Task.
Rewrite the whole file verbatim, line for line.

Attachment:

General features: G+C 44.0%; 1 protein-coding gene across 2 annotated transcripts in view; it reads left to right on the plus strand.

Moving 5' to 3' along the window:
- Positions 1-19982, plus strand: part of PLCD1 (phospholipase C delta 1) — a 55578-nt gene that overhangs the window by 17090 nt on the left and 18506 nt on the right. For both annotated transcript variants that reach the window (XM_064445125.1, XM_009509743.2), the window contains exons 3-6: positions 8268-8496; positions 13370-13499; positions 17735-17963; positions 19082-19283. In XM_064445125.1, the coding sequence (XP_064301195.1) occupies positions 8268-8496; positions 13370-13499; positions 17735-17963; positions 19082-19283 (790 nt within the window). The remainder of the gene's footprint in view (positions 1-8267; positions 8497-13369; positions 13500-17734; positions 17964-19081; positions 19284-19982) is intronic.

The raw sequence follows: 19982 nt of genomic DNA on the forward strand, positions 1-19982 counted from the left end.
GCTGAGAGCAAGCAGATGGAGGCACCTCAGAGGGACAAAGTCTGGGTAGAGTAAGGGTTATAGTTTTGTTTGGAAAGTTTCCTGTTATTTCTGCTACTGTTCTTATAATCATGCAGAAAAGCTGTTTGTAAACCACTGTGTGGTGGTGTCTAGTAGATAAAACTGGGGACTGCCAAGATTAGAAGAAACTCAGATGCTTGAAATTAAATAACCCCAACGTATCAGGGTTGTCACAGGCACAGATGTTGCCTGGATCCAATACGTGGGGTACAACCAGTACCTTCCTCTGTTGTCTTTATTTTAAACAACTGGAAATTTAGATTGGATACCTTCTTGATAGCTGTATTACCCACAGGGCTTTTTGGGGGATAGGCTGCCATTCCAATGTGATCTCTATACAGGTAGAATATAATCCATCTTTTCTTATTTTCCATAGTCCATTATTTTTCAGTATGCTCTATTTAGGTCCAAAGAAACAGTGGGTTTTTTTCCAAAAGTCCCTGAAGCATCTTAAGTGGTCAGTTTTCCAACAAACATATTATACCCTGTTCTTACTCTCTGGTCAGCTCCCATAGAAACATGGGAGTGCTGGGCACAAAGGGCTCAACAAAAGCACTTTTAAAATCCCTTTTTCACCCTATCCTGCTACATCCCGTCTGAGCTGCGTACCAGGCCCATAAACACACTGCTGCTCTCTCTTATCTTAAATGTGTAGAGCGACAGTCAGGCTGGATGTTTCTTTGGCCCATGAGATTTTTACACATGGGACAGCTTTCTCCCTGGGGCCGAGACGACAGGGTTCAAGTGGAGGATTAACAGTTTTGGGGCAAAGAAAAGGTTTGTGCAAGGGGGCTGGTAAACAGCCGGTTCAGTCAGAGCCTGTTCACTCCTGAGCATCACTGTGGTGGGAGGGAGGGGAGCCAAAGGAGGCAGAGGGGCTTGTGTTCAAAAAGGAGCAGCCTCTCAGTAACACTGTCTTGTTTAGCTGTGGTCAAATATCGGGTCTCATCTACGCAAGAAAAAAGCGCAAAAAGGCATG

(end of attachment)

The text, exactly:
General features: G+C 44.0%; 1 protein-coding gene across 2 annotated transcripts in view; it reads left to right on the plus strand.

Moving 5' to 3' along the window:
- Positions 1-19982, plus strand: part of PLCD1 (phospholipase C delta 1) — a 55578-nt gene that overhangs the window by 17090 nt on the left and 18506 nt on the right. For both annotated transcript variants that reach the window (XM_064445125.1, XM_009509743.2), the window contains exons 3-6: positions 8268-8496; positions 13370-13499; positions 17735-17963; positions 19082-19283. In XM_064445125.1, the coding sequence (XP_064301195.1) occupies positions 8268-8496; positions 13370-13499; positions 17735-17963; positions 19082-19283 (790 nt within the window). The remainder of the gene's footprint in view (positions 1-8267; positions 8497-13369; positions 13500-17734; positions 17964-19081; positions 19284-19982) is intronic.

The raw sequence follows: 19982 nt of genomic DNA on the forward strand, positions 1-19982 counted from the left end.
GCTGAGAGCAAGCAGATGGAGGCACCTCAGAGGGACAAAGTCTGGGTAGAGTAAGGGTTATAGTTTTGTTTGGAAAGTTTCCTGTTATTTCTGCTACTGTTCTTATAATCATGCAGAAAAGCTGTTTGTAAACCACTGTGTGGTGGTGTCTAGTAGATAAAACTGGGGACTGCCAAGATTAGAAGAAACTCAGATGCTTGAAATTAAATAACCCCAACGTATCAGGGTTGTCACAGGCACAGATGTTGCCTGGATCCAATACGTGGGGTACAACCAGTACCTTCCTCTGTTGTCTTTATTTTAAACAACTGGAAATTTAGATTGGATACCTTCTTGATAGCTGTATTACCCACAGGGCTTTTTGGGGGATAGGCTGCCATTCCAATGTGATCTCTATACAGGTAGAATATAATCCATCTTTTCTTATTTTCCATAGTCCATTATTTTTCAGTATGCTCTATTTAGGTCCAAAGAAACAGTGGGTTTTTTTCCAAAAGTCCCTGAAGCATCTTAAGTGGTCAGTTTTCCAACAAACATATTATACCCTGTTCTTACTCTCTGGTCAGCTCCCATAGAAACATGGGAGTGCTGGGCACAAAGGGCTCAACAAAAGCACTTTTAAAATCCCTTTTTCACCCTATCCTGCTACATCCCGTCTGAGCTGCGTACCAGGCCCATAAACACACTGCTGCTCTCTCTTATCTTAAATGTGTAGAGCGACAGTCAGGCTGGATGTTTCTTTGGCCCATGAGATTTTTACACATGGGACAGCTTTCTCCCTGGGGCCGAGACGACAGGGTTCAAGTGGAGGATTAACAGTTTTGGGGCAAAGAAAAGGTTTGTGCAAGGGGGCTGGTAAACAGCCGGTTCAGTCAGAGCCTGTTCACTCCTGAGCATCACTGTGGTGGGAGGGAGGGGAGCCAAAGGAGGCAGAGGGGCTTGTGTTCAAAAAGGAGCAGCCTCTCAGTAACACTGTCTTGTTTAGCTGTGGTCAAATATCGGGTCTCATCTACGCAAGAAAAAAGCGCAAAAAGGCATG